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[ EN ]


This invention relates to a pressurized valve, such as an aerosol valve, having means to automatically shutoff the discharge flow of product content, from the container, when the container is tipped or knocked over and means for reopening the discharge flow path, as desired, when the valve is again properly orientated.
There has always been a need to shutoff a discharging flow when an aerosol container is tipped or knocked over, and this need is even greater now. With the environmentally mandated prohibition of chloroflorocarbons and hydrocarbons propellants, the aerosol industry has turned to pressurized gas propellants, especially nitrogen and carbon dioxide. Nitrogen and other pressurized gases, having relatively high vapor pressure, are not as ideal as some chloroflorocarbons or hydrocarbons because they do not change from a liquid phase to a gaseous phase and permit the pressure to recover as part of the propellant is used up or lost. Nitrogen and carbon dioxide do not transform into a liquid phase at the practical pressures used in aerosol containers .
To permit the tilting of the container during dispensing runs the risk of the bottom of the dip tube being exposed to the head space above the product liquid which would let the pressurized gas above the product escape. Any such escape cannot be tolerated in a compressed gas system.
The closest known prior art is believed to be United States Patent No. 5,348,199 issued to Smith on September 20, 1994. That citation shows a shutoff mechanism which is activated when the container is sufficiently tilted or tipped over and a bypass arrangement which allows the pressure in the valve to rise slowly in order to release a ball which has disrupted the product flow through the valve. The bypass arrangement of Smith takes a relatively long time to equalize the pressure in the valve so that the ball may fall away from the valve seat under the force of gravity.
While the aerosol valve art is extensive, there is currently is not any satisfactory answer to the problem of manually resetting a valve quickly, once a shutoff mechanism has been engaged to disrupt the flow of the container contents through the valve, after the valve has been again properly orientated.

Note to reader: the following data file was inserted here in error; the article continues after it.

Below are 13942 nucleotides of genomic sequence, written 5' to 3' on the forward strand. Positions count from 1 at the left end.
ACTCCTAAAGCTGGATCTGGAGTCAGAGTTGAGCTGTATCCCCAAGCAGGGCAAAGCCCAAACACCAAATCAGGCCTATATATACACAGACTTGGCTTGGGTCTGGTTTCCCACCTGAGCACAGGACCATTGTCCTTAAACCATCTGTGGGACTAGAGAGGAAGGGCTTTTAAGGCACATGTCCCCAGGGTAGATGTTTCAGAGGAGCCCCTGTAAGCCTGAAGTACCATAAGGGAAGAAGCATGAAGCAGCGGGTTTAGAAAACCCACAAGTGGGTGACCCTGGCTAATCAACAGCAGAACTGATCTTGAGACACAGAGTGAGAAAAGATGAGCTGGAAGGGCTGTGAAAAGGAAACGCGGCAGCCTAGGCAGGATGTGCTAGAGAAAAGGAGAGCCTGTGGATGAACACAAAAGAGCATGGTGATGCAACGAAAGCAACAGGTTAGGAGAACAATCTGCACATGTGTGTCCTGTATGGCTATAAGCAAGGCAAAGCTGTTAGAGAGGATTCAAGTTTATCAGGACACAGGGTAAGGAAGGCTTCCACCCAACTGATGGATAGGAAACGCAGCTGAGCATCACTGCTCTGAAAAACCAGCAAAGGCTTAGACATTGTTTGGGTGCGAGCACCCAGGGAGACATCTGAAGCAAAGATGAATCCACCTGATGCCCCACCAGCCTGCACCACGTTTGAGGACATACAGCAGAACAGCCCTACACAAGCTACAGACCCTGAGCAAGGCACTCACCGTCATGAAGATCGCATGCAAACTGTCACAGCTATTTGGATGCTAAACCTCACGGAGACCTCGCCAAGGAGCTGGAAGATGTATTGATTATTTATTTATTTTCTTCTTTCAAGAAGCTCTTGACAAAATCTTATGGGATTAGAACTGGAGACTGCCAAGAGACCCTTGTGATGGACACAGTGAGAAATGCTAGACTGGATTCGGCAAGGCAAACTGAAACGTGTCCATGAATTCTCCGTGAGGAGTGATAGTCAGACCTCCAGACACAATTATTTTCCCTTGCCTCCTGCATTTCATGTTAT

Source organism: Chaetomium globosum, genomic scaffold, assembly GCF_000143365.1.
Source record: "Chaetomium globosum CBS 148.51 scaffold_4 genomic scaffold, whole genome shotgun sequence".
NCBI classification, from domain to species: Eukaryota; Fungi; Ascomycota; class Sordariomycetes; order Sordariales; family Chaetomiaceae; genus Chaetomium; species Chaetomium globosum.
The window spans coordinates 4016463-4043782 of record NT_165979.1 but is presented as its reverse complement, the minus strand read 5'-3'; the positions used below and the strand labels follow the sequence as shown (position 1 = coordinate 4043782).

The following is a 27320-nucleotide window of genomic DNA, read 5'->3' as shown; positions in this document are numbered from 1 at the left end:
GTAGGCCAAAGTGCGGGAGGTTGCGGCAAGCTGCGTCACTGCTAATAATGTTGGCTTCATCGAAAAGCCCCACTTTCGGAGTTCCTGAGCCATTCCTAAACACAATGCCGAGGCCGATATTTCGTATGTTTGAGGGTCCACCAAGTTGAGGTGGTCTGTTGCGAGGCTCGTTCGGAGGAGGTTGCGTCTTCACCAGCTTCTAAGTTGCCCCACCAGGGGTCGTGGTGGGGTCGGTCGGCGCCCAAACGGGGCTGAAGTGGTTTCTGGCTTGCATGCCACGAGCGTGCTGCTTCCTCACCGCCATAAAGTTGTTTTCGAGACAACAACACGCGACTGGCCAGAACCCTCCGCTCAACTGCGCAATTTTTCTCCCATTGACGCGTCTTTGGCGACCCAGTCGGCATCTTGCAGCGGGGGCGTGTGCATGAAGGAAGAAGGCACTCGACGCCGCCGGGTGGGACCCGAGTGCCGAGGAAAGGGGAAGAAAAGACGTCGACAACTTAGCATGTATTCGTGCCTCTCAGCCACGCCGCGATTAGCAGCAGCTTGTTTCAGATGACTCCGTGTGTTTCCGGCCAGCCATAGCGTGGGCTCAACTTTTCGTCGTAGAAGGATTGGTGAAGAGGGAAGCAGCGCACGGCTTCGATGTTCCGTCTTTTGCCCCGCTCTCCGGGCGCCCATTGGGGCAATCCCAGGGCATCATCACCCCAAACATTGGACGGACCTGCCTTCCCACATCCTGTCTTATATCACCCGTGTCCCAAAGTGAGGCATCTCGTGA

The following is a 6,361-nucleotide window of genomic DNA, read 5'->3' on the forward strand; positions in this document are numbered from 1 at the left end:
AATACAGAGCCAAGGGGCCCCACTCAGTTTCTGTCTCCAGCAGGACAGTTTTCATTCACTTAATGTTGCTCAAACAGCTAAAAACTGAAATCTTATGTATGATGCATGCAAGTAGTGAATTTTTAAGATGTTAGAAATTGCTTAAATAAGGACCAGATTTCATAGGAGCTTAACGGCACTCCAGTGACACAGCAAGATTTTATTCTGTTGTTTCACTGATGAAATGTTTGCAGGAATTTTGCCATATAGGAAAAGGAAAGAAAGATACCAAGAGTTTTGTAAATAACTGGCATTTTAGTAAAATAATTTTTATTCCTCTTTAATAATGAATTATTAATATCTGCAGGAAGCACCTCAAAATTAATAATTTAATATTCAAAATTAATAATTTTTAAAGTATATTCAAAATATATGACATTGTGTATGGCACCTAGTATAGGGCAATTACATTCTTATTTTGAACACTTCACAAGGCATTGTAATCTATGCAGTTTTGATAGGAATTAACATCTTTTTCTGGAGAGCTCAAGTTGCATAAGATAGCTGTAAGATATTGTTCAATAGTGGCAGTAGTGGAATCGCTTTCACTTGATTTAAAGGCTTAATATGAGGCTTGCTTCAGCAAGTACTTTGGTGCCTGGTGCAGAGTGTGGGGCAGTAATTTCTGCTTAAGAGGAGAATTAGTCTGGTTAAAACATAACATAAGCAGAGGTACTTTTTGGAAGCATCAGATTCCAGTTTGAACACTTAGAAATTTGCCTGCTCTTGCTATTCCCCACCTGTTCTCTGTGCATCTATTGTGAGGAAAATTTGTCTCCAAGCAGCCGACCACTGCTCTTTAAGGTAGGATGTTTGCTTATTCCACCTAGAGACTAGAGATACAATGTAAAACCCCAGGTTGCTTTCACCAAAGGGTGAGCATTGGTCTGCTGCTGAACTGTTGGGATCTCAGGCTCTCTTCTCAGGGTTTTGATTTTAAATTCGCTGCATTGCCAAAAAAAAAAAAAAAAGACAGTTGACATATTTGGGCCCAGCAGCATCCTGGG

Wherefore, it is an object of the present invention to overcome the aforementioned problems and drawbacks associated with the prior art designs.
The present invention is concerned with means for shutting off the flow of aerosol whenever a container, incorporating the valve, is tilted to a point at which the bottom of the dip tube is exposed or is in danger of being exposed to the head space, and a mechanism for manually reopening the discharge flow path as desired.
In the present invention, a more or less standard aerosol valve comprises a cup- shaped body with a valve therein, the body having at its lower end an inlet passage and an outlet passage in the opposite end thereof This structure constitutes a flow path into the valve body through the inlet passage and out of the valve body through the valve stem and outlet passage when the stem is depressed. The valve also encloses a tubular stem extension which is located proximate the flow interrupt ball and positioned to engage the ball , during an overstroke of the valve stem, and positively unseat the ball from the ball seat to reset the flow shutoff mechanism.

During use, when the aerosol valve is turned on, or is already on, and the container is tipped in a direction which brings the ball close to the steam of product flow through the compartment, the ball becomes entrained in the product flowing through the inlet passage and flies and seats against on the valve seat to block it off, thereby precluding further product discharge .
The invention also includes a manual mechanism, once the aerosol valve is shutoff, for unseating the ball by use of the valve stem so that ball is positively unseated from the seat to facilitate further product discharge through the valve .
The invention further includes an overcap/actuator which allows the valve stem of the valve, when the valve is installed on a pressurized container, to be continuously held in a discharge position while also allowing the ball to be manually unseated once the flow has been shut off.